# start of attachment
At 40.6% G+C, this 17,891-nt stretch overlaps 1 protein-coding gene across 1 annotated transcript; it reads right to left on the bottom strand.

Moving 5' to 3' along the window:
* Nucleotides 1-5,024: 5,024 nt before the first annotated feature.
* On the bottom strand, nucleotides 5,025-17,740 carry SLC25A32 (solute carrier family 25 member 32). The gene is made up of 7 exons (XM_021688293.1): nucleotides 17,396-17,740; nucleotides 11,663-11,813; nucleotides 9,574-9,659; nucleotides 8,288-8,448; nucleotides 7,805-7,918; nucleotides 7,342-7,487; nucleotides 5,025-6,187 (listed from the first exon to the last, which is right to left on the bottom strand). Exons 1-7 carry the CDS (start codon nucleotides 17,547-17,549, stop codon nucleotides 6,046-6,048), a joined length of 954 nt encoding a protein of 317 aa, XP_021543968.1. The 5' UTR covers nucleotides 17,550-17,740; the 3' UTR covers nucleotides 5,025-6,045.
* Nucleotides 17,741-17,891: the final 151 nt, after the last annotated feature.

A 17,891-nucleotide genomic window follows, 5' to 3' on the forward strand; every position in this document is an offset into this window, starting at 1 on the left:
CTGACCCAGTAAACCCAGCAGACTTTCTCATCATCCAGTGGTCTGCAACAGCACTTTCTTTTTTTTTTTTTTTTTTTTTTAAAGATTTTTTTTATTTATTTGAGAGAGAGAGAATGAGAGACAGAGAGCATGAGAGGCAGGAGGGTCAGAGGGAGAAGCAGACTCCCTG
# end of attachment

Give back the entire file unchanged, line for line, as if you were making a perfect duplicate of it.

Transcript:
At 40.6% G+C, this 17,891-nt stretch overlaps 1 protein-coding gene across 1 annotated transcript; it reads right to left on the bottom strand.

Moving 5' to 3' along the window:
* Nucleotides 1-5,024: 5,024 nt before the first annotated feature.
* On the bottom strand, nucleotides 5,025-17,740 carry SLC25A32 (solute carrier family 25 member 32). The gene is made up of 7 exons (XM_021688293.1): nucleotides 17,396-17,740; nucleotides 11,663-11,813; nucleotides 9,574-9,659; nucleotides 8,288-8,448; nucleotides 7,805-7,918; nucleotides 7,342-7,487; nucleotides 5,025-6,187 (listed from the first exon to the last, which is right to left on the bottom strand). Exons 1-7 carry the CDS (start codon nucleotides 17,547-17,549, stop codon nucleotides 6,046-6,048), a joined length of 954 nt encoding a protein of 317 aa, XP_021543968.1. The 5' UTR covers nucleotides 17,550-17,740; the 3' UTR covers nucleotides 5,025-6,045.
* Nucleotides 17,741-17,891: the final 151 nt, after the last annotated feature.

A 17,891-nucleotide genomic window follows, 5' to 3' on the forward strand; every position in this document is an offset into this window, starting at 1 on the left:
CTGACCCAGTAAACCCAGCAGACTTTCTCATCATCCAGTGGTCTGCAACAGCACTTTCTTTTTTTTTTTTTTTTTTTTTTAAAGATTTTTTTTATTTATTTGAGAGAGAGAGAATGAGAGACAGAGAGCATGAGAGGCAGGAGGGTCAGAGGGAGAAGCAGACTCCCTG